the poor and suffering in Vietnam, speaking on behalf of those who have lost
their homes and their lives, speaking on behalf of the citizens of the world, the
war must stop.
Key Points
The world now demands a maturity of America that we may not be able to
achieve. It demands that we admit that we have been wrong from the
beginning of our adventure in Vietnam, that we have been detrimental
to the life of the Vietnamese people. The situation is one in which we
must be ready to turn sharply from our present ways.
In this key point he states that the world demands maturity from us. We
have to admit from the beginning that we were wrong with our
adventure in Vietnam and that we have to change ourselves to change
the situation in front of us.
“We are now faced with the fact, my friends, that tomorrow is today. We are
confronted with the fierce urgency of now. In this unfolding conundrum of
life and history, there is such a thing as being too late. Procrastination is
still the thief of time. Life often leaves us standing bare, naked, and
dejected with a lost opportunity. The tide in the affairs of men does not
remain at flood -- it ebbs. We may cry out desperately for time to pause in
her passage, but time is adamant to every plea and rushes on. Over the
bleached bones and jumbled residues of numerous civilizations are
written the pathetic words, "Too late." There is an invisible book of life that
faithfully records our vigilance or our neglect. Omar Khayyam is right:
"The moving finger writes, and having writ moves on.
We still have a choice today: nonviolent coexistence or violent coannihilation. We must move past indecision to action. We must find new
ways to speak for peace in Vietnam and justice throughout the developing
world, a world that borders on our doors. If we do not act, we shall surely
be dragged down the long, dark, and shameful corridors of time reserved
for those who possess power without compassion, might without morality,
and strength without sight.”
If we will but make the right choice, we wil
Martin Luther King Jr.
A Time To Break Silence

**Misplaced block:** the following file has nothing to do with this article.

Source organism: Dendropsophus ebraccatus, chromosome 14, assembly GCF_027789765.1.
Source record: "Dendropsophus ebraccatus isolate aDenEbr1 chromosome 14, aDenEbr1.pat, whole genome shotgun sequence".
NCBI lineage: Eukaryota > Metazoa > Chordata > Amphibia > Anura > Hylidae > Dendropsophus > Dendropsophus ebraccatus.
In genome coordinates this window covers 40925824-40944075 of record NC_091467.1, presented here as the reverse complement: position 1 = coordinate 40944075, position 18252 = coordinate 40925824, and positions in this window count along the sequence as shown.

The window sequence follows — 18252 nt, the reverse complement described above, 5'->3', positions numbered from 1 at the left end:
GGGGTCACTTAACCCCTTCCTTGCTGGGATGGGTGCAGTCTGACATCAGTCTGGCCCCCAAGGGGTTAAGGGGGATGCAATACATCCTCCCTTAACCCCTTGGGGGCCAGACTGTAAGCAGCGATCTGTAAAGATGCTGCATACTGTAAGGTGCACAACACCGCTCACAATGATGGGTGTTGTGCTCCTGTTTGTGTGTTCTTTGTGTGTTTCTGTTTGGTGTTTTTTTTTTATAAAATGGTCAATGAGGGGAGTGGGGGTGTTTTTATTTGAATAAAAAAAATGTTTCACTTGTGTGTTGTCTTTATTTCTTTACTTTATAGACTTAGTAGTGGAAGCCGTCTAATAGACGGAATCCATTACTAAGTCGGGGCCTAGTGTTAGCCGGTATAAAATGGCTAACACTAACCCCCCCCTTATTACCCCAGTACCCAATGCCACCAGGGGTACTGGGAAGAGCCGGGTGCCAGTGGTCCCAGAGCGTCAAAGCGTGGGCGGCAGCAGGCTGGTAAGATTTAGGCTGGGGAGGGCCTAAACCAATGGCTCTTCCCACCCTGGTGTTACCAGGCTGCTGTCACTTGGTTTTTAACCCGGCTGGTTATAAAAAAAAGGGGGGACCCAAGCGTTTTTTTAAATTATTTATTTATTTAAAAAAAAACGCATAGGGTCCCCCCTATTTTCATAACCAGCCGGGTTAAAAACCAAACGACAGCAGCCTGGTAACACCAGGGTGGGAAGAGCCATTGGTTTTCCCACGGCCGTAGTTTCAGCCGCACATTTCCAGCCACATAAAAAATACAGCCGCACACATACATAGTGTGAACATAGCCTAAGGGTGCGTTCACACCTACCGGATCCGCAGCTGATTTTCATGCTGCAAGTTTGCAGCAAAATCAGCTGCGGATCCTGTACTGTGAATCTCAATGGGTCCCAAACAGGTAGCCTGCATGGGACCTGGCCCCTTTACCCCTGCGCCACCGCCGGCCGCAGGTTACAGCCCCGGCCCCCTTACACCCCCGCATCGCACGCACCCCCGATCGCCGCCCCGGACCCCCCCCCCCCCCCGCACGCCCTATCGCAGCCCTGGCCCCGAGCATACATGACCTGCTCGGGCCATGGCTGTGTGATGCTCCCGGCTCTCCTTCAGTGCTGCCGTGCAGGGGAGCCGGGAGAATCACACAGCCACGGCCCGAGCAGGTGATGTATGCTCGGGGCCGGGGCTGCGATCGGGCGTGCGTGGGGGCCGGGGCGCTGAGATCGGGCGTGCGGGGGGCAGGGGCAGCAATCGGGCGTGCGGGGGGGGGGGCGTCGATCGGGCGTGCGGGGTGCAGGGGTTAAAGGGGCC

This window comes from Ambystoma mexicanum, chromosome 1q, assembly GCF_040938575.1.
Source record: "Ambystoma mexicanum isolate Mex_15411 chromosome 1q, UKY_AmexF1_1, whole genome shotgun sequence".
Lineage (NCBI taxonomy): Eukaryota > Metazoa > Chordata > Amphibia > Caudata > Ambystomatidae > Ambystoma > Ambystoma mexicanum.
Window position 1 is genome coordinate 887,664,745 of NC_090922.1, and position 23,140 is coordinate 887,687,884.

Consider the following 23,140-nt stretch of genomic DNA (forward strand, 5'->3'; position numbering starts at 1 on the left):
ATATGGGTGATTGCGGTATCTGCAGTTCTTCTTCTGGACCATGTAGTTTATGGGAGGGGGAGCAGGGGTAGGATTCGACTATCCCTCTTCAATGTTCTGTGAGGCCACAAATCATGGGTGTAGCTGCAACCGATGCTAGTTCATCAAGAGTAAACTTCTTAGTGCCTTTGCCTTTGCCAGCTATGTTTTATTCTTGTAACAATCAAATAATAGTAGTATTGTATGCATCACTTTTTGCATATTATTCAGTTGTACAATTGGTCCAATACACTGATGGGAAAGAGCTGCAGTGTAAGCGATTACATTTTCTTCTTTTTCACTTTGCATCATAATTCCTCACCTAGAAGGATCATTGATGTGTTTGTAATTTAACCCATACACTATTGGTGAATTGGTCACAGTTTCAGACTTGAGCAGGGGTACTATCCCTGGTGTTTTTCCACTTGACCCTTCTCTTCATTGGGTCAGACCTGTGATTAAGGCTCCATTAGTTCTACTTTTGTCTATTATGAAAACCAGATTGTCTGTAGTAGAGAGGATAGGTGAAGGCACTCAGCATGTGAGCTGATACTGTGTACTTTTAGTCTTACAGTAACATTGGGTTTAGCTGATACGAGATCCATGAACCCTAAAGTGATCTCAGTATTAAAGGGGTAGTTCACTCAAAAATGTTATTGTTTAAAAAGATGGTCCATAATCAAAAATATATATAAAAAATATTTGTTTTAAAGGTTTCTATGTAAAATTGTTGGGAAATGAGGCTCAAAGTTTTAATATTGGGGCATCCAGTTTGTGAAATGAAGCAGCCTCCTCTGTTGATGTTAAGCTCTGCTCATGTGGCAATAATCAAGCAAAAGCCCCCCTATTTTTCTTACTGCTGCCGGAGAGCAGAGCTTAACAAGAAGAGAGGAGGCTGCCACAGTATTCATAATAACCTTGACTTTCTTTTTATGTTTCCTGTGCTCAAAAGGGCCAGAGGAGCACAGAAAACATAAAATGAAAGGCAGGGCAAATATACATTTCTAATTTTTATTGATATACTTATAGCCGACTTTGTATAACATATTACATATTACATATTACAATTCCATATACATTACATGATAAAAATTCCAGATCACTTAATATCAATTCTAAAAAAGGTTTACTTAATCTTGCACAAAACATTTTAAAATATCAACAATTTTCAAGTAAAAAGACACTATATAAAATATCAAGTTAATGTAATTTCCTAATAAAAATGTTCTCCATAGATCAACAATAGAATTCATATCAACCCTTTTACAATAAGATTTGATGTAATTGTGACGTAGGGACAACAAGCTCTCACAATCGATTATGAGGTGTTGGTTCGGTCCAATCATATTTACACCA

Parallelism - we will be able to transform this pending cosmic
elegy into a creative psalm of peace. If we will make the right
choice, we will be able to transform the jangling discords of our
world... If we will but make the right choice, we will be able to
speed up the day...
Rhetorical Questions - Shall we say the odds are too great?
Shall we tell them the struggle is too hard? Will our message be
that the forces of American life militate against their arrival as
full men, and we send our deepest regrets?
Parallelism - A true revolution of values will soon cause us to
question the fairness and justice of many of our past and
present policies...A true revolution of values will soon look
uneasily on the glaring contrast of poverty and wealth...
Restatement - life often leaves us standing bare, naked, and
Rhetorical Questions - Is our nation planning to build on political
myth again, and then shore it up upon the power of new
Parallelism - We have destroyed their two most cherished
institutions: the family and the village. We have destroyed their
land and their crops. We have cooperated in the crushing...
Persuasive Appeal To Emotion - If we will make the right choice,
we will be able to transform the jangling discords of our world
into a beautiful symphony of brotherhood.
Persuasive Appeal To Reason - And history is cluttered with the
wreckage of nations and individuals that pursued this self-defeating
path of hate. As Arnold Toynbee says: Love is the ultimate force that
makes for the saving choice of life and good against the damning
choice of death and evil. Therefore the first hope in our inventory